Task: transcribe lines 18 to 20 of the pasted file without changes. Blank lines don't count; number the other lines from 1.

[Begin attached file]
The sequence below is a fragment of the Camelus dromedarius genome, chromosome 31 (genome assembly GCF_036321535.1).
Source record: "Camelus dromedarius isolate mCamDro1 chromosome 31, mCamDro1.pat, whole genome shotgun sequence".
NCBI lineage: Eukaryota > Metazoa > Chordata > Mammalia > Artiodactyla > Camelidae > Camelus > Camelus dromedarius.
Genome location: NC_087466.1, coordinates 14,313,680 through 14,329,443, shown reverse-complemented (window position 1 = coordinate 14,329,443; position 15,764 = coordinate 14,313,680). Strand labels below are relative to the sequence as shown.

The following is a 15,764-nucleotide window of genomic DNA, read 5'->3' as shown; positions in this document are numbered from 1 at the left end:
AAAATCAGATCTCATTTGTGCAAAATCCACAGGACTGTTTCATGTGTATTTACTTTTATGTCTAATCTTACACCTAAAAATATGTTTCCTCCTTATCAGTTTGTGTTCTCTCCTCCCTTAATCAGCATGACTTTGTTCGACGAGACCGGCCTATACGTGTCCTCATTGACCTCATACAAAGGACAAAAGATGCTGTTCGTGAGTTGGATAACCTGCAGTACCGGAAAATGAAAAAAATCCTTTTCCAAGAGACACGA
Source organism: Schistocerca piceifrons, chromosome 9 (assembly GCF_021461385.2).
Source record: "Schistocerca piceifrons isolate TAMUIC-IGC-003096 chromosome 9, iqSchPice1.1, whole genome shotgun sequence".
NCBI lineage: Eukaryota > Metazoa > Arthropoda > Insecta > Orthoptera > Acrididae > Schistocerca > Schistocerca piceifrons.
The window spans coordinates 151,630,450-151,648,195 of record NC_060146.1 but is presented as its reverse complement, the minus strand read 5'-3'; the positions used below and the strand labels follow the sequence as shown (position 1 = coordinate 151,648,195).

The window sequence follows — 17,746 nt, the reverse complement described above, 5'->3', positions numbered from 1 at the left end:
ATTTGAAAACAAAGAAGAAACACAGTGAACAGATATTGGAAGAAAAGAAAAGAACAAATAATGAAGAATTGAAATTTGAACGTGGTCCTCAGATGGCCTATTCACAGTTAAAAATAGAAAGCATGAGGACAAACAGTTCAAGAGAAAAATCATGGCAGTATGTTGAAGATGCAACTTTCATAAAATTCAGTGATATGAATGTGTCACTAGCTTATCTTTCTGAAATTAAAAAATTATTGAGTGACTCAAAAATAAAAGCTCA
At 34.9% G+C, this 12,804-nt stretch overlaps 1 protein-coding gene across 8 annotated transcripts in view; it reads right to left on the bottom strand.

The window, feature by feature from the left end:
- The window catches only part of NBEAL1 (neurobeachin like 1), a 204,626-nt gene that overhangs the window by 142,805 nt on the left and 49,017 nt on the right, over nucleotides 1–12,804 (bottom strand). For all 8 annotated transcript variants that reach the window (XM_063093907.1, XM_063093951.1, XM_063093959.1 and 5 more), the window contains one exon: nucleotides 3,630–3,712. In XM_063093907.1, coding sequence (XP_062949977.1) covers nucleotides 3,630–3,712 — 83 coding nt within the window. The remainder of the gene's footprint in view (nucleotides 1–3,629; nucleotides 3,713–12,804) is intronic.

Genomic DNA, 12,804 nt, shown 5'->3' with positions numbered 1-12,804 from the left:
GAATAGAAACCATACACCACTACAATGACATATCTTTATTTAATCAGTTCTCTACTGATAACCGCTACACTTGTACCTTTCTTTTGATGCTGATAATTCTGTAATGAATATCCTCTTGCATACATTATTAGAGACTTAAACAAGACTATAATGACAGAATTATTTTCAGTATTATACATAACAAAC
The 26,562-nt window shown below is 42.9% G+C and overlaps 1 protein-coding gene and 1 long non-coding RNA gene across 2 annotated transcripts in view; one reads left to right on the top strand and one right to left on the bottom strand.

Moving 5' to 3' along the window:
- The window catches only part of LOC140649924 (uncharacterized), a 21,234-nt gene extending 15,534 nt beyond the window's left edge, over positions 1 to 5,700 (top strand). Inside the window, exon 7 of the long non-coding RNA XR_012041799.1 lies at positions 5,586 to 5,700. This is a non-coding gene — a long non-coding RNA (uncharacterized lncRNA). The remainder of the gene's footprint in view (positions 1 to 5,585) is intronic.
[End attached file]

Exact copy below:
The 26,562-nt window shown below is 42.9% G+C and overlaps 1 protein-coding gene and 1 long non-coding RNA gene across 2 annotated transcripts in view; one reads left to right on the top strand and one right to left on the bottom strand.

Moving 5' to 3' along the window:
- The window catches only part of LOC140649924 (uncharacterized), a 21,234-nt gene extending 15,534 nt beyond the window's left edge, over positions 1 to 5,700 (top strand). Inside the window, exon 7 of the long non-coding RNA XR_012041799.1 lies at positions 5,586 to 5,700. This is a non-coding gene — a long non-coding RNA (uncharacterized lncRNA). The remainder of the gene's footprint in view (positions 1 to 5,585) is intronic.